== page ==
Unlocking Foreign Markets: 3 Ways to Encourage Chinese Consumers
By Michael Kustreba, managing director, APAC, Epsilon
Earlier this year there was a flurry of media hype concerning China’s perceived stumble in its otherwise voracious growth over recent decades. Various banks, including Goldman Sachs, cut their 2014 growth outlook for China by around 0.3 percent to 7.3 percent, noting that the country faced a “bumpy road ahead.”
However, there is good reason to remain upbeat about the world’s second largest economy. Similar predictions were made last year, and yet the growth targets were still largely met and the country went on to become the planet’s largest trader of goods.
The Chinese market is tough but lucrative for brands looking to engage an audience of hundreds of millions. Chinese consumers have turned the nation into the next “consumption superpower” and the country’s leaders are encouraging the population to save less and spend more as wages and interest rates rise.
With this evolving market comes a need for marketers and brands to also adjust their approach to the country. The Chinese market is no longer a blanket audience – the customer now needs to be central to every plan and campaign. So how can you build an authentic, strongly connected loyalty relationship that will not only win over Chinese consumers but keep them engaged with your brand? In my mind, there are three key steps.
Understand your customers’ journeys
To crack the Chinese market, brands need to deploy the same intimate consumer knowledge that they have mastered in Western markets. It comes down to understanding the consumer, their pressures and pains and what motivates them into making a purchase. Buying habits need to be understood, as does the host of influences affecting each and every decision.
For example, it is important to recognise the role that mobile commerce is playing in Chinese retailing. More than 70 percent of Chinese consumers use the Internet, according to research from Bain, and most via their mobile devices, with nearly 60 percent of those buying luxury goods online. Retailers are leveraging this increased smartphone use to offer improved mobile commerce experiences.
Shape your loyalty strategy
At the heart of this lies a need for brands to move away from segmenting consumers by income brackets, and start moving towards a model that segments them by spend. In the same way that Western markets have evolved well beyond salaries and net worth, so the Chinese consumer profile is now mature enough to warrant segmentation according to what they are buying, not what they are earning.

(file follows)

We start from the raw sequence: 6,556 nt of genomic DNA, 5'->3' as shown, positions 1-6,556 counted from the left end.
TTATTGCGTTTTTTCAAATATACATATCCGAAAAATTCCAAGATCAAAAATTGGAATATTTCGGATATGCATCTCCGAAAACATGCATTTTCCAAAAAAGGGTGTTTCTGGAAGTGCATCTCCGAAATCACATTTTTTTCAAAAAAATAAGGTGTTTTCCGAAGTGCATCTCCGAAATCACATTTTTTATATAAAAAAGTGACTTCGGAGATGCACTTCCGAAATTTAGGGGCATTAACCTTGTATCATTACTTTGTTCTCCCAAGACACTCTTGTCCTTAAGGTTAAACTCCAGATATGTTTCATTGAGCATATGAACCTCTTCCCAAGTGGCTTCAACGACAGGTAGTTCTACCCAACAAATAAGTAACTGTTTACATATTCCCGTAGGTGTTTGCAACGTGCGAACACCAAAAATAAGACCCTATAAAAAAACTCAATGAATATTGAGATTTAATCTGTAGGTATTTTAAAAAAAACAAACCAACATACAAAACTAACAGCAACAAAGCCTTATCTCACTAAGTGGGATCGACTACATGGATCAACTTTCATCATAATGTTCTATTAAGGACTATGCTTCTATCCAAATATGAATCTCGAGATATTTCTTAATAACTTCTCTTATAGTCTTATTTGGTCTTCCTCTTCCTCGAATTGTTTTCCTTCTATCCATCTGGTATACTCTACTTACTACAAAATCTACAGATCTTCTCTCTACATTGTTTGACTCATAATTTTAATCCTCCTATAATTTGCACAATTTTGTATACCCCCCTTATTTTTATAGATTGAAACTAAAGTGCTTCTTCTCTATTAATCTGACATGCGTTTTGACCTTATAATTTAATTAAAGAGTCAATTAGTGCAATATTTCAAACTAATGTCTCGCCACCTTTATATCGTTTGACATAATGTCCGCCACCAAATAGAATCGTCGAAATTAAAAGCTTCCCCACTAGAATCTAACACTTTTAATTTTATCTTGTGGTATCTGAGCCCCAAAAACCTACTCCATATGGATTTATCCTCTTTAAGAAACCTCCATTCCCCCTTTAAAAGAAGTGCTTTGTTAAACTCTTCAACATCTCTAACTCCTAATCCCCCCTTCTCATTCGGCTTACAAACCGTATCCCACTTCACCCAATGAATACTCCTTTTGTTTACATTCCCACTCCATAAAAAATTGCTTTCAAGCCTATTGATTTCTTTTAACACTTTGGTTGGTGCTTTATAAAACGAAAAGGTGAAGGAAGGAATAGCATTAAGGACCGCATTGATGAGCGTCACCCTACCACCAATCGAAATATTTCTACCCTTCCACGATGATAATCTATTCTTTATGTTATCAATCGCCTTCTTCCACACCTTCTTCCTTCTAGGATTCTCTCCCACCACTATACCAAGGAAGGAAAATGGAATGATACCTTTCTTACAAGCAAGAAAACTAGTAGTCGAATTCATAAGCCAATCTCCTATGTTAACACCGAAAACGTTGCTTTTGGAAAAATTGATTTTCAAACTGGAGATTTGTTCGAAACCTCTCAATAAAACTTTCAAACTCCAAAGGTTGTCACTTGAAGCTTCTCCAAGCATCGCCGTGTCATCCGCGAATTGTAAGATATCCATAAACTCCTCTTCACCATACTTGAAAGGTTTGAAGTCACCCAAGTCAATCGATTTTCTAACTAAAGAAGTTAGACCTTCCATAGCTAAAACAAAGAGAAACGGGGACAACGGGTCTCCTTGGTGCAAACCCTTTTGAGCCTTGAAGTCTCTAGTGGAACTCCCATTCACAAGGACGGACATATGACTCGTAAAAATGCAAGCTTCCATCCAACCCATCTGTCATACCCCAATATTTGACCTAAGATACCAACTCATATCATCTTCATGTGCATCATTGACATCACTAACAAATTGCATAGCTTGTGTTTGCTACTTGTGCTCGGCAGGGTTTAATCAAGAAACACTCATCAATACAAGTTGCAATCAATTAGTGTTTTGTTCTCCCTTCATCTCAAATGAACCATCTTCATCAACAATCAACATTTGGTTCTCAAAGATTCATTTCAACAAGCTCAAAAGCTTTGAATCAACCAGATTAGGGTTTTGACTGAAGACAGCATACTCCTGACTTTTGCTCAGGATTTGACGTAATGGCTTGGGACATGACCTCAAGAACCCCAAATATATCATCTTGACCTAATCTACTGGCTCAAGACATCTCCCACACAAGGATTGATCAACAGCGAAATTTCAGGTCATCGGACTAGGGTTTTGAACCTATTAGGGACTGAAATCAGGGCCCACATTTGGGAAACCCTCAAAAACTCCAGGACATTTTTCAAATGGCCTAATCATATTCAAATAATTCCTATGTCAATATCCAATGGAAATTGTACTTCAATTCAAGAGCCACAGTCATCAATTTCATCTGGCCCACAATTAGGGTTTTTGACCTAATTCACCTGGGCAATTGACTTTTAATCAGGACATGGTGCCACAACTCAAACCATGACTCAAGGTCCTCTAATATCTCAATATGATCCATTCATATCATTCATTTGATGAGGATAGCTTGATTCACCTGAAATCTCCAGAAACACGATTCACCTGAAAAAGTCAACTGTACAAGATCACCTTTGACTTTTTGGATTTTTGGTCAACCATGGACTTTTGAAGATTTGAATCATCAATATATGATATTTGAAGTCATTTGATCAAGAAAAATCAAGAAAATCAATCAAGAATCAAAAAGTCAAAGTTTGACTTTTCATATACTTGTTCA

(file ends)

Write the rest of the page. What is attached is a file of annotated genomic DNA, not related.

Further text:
While research shows Chinese consumers make up 29 percent of the global population of luxury buyers, consumers are increasingly buying locally as domestic brands increase in both sophistication and brand awareness. Foreign brands still dominate in luxury and aspirational sectors, but consumers are increasingly turning to native brands for everyday products. These local companies have an obvious advantage in terms of on and offline infrastructure, while foreign brands have to take an “outside in” approach to both learning about consumers, and then selling to them.
Structure your CRM
It is important to note the growing internationalisation of the Chinese consumer in implementing customer interactions. Tourism Australia reports the number of Chinese tourists increased by nearly 25 percent over the past year. Retailers have begun to notice this trend and cater directly for this influx of Asian shoppers with signs, literature and collateral available in a variety of Asian languages.
The key word here is omnichannel. A seamless and integrated approach to providing a world-class customer experience through all channels is now what China customers are starting to expect. As a brand, all your channels should be an extension of the brand and purchase experience, fully integrated and in tune with your consumer, whether they are online, offline or in store.
The Chinese market presents an exciting opportunity for companies that are willing to invest the time and resources in getting to know the market. But loyalty will not come cheaply, and organisations that underestimate the power of local brands and increasing consumer savviness risk alienating themselves from the market. Reputations can be made or broken as easily as in Western markets, but with the right combination of insight, knowledge and respect, China can become the jewel in your retail crown.
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